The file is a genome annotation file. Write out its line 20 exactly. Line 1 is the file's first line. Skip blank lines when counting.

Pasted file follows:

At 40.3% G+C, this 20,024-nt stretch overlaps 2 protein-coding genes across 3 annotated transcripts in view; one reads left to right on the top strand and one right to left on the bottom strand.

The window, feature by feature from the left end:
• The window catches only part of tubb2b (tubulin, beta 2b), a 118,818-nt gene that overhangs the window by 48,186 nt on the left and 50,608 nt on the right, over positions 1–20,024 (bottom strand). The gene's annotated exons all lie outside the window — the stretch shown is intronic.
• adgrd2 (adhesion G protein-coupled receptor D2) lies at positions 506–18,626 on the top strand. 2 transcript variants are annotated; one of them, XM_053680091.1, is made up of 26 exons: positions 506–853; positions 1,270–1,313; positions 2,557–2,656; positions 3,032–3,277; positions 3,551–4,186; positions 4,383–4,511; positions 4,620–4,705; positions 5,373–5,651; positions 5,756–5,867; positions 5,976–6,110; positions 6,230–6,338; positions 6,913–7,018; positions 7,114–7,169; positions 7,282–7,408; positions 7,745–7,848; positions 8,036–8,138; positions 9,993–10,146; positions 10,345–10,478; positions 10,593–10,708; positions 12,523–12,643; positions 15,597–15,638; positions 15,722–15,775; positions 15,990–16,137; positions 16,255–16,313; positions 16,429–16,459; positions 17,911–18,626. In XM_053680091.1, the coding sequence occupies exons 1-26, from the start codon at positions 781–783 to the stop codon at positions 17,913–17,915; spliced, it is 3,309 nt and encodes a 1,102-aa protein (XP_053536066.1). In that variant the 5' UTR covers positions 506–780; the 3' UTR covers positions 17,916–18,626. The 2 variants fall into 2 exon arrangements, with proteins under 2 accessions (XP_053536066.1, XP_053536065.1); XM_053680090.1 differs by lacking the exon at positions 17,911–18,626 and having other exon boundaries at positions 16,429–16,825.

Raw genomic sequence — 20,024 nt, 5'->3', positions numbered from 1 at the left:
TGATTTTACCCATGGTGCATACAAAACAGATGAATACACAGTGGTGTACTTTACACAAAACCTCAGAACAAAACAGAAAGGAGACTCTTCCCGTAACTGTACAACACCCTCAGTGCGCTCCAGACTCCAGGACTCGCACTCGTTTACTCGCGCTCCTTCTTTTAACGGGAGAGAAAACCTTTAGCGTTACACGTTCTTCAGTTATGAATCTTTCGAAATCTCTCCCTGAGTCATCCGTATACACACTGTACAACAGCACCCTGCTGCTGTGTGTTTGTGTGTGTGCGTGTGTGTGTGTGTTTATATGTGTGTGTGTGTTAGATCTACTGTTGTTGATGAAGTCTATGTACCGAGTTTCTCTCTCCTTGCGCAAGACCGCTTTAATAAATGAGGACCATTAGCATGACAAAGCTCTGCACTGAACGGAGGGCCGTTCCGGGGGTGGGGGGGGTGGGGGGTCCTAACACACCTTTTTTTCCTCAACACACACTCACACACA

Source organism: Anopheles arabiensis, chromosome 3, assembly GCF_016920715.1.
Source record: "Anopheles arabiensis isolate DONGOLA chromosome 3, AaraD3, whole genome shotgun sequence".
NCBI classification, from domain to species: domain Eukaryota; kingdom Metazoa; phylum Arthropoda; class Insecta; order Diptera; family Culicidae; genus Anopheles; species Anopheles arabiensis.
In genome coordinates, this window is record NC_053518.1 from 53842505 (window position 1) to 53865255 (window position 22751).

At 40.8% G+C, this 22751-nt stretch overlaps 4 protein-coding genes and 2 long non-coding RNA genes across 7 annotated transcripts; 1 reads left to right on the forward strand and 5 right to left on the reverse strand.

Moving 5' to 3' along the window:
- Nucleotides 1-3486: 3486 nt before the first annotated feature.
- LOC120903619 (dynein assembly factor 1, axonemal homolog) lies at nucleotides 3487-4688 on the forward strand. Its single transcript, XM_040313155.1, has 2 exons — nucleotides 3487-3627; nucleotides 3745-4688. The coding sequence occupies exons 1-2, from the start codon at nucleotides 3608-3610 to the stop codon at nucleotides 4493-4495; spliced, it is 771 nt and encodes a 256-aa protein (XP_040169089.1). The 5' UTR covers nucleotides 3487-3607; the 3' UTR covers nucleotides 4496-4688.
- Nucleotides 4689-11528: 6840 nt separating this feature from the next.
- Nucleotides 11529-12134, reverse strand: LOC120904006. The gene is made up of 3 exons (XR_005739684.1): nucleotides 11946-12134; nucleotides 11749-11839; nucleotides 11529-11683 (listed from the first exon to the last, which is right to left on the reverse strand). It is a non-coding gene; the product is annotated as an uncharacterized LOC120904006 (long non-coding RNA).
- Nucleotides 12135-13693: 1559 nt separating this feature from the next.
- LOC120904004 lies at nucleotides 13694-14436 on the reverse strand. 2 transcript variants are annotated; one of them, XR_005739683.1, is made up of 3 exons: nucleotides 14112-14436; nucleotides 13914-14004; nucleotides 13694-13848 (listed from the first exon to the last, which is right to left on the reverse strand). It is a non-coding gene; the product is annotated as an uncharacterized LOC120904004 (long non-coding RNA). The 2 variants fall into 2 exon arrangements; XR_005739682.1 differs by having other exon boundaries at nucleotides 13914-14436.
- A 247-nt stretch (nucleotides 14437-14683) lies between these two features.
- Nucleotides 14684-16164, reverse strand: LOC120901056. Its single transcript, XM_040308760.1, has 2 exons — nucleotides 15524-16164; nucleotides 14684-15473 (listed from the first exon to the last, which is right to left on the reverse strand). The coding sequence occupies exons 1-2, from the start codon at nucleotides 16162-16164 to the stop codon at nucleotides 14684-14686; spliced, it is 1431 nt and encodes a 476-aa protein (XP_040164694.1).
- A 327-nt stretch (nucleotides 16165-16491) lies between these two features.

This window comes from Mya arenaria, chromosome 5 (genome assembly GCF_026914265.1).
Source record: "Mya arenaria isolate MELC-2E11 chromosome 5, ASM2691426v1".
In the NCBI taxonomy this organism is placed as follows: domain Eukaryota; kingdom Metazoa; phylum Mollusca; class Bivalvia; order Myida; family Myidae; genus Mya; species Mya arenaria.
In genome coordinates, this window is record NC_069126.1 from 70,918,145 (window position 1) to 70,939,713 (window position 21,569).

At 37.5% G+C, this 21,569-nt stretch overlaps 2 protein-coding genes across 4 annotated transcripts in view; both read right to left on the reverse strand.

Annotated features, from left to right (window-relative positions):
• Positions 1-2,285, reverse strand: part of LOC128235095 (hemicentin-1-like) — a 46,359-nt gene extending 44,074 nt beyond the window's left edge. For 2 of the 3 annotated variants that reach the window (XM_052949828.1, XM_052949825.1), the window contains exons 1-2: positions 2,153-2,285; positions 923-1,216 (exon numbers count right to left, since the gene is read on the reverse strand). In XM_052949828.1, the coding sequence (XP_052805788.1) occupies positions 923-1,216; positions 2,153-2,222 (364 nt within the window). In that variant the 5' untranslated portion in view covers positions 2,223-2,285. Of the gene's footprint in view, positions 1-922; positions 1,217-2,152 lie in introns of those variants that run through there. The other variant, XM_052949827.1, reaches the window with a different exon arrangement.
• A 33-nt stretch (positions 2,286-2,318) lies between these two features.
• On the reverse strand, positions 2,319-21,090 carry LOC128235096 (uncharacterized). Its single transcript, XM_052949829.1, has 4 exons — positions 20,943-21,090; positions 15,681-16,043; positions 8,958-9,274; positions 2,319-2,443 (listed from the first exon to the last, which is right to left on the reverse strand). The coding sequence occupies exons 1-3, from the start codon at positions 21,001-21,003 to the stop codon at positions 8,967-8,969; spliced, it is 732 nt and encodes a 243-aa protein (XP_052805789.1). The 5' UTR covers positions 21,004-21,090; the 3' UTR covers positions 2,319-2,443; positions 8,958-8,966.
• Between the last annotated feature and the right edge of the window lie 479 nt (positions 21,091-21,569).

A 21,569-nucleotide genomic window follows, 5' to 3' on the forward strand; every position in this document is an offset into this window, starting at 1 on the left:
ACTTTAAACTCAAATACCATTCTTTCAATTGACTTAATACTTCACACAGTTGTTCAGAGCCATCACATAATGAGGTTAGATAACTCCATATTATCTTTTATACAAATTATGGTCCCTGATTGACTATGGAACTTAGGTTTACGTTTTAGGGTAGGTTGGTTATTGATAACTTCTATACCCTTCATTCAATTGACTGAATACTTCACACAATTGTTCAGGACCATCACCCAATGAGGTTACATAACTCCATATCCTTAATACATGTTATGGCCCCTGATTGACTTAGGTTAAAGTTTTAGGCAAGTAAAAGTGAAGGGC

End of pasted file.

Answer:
- Nucleotides 14684-16164, reverse strand: LOC120901056. Its single transcript, XM_040308760.1, has 2 exons — nucleotides 15524-16164; nucleotides 14684-15473 (listed from the first exon to the last, which is right to left on the reverse strand). The coding sequence occupies exons 1-2, from the start codon at nucleotides 16162-16164 to the stop codon at nucleotides 14684-14686; spliced, it is 1431 nt and encodes a 476-aa protein (XP_040164694.1).